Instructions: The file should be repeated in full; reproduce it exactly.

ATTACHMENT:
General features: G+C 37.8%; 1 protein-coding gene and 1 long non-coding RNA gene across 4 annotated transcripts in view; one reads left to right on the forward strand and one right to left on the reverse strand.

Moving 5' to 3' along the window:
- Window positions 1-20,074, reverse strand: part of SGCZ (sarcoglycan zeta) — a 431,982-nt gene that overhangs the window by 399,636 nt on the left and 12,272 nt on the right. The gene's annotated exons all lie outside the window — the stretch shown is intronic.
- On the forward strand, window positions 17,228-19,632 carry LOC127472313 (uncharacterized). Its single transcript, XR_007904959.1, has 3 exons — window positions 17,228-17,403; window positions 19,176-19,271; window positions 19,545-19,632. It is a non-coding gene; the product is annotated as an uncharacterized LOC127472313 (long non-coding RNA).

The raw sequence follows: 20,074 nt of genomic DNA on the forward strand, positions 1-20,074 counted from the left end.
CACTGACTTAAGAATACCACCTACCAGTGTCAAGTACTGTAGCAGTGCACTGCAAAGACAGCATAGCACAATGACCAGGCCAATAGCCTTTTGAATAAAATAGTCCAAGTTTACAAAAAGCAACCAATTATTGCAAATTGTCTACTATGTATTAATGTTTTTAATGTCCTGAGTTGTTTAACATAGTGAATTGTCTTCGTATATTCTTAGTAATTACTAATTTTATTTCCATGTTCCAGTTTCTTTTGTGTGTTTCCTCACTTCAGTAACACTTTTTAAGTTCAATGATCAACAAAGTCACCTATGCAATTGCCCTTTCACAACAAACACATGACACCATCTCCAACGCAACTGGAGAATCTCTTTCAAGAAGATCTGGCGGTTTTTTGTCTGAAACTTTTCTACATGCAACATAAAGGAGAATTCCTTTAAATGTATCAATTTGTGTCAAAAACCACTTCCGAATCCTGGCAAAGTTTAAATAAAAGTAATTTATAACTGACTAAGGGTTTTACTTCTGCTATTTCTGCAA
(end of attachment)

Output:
General features: G+C 37.8%; 1 protein-coding gene and 1 long non-coding RNA gene across 4 annotated transcripts in view; one reads left to right on the forward strand and one right to left on the reverse strand.

Moving 5' to 3' along the window:
- Window positions 1-20,074, reverse strand: part of SGCZ (sarcoglycan zeta) — a 431,982-nt gene that overhangs the window by 399,636 nt on the left and 12,272 nt on the right. The gene's annotated exons all lie outside the window — the stretch shown is intronic.
- On the forward strand, window positions 17,228-19,632 carry LOC127472313 (uncharacterized). Its single transcript, XR_007904959.1, has 3 exons — window positions 17,228-17,403; window positions 19,176-19,271; window positions 19,545-19,632. It is a non-coding gene; the product is annotated as an uncharacterized LOC127472313 (long non-coding RNA).

The raw sequence follows: 20,074 nt of genomic DNA on the forward strand, positions 1-20,074 counted from the left end.
CACTGACTTAAGAATACCACCTACCAGTGTCAAGTACTGTAGCAGTGCACTGCAAAGACAGCATAGCACAATGACCAGGCCAATAGCCTTTTGAATAAAATAGTCCAAGTTTACAAAAAGCAACCAATTATTGCAAATTGTCTACTATGTATTAATGTTTTTAATGTCCTGAGTTGTTTAACATAGTGAATTGTCTTCGTATATTCTTAGTAATTACTAATTTTATTTCCATGTTCCAGTTTCTTTTGTGTGTTTCCTCACTTCAGTAACACTTTTTAAGTTCAATGATCAACAAAGTCACCTATGCAATTGCCCTTTCACAACAAACACATGACACCATCTCCAACGCAACTGGAGAATCTCTTTCAAGAAGATCTGGCGGTTTTTTGTCTGAAACTTTTCTACATGCAACATAAAGGAGAATTCCTTTAAATGTATCAATTTGTGTCAAAAACCACTTCCGAATCCTGGCAAAGTTTAAATAAAAGTAATTTATAACTGACTAAGGGTTTTACTTCTGCTATTTCTGCAA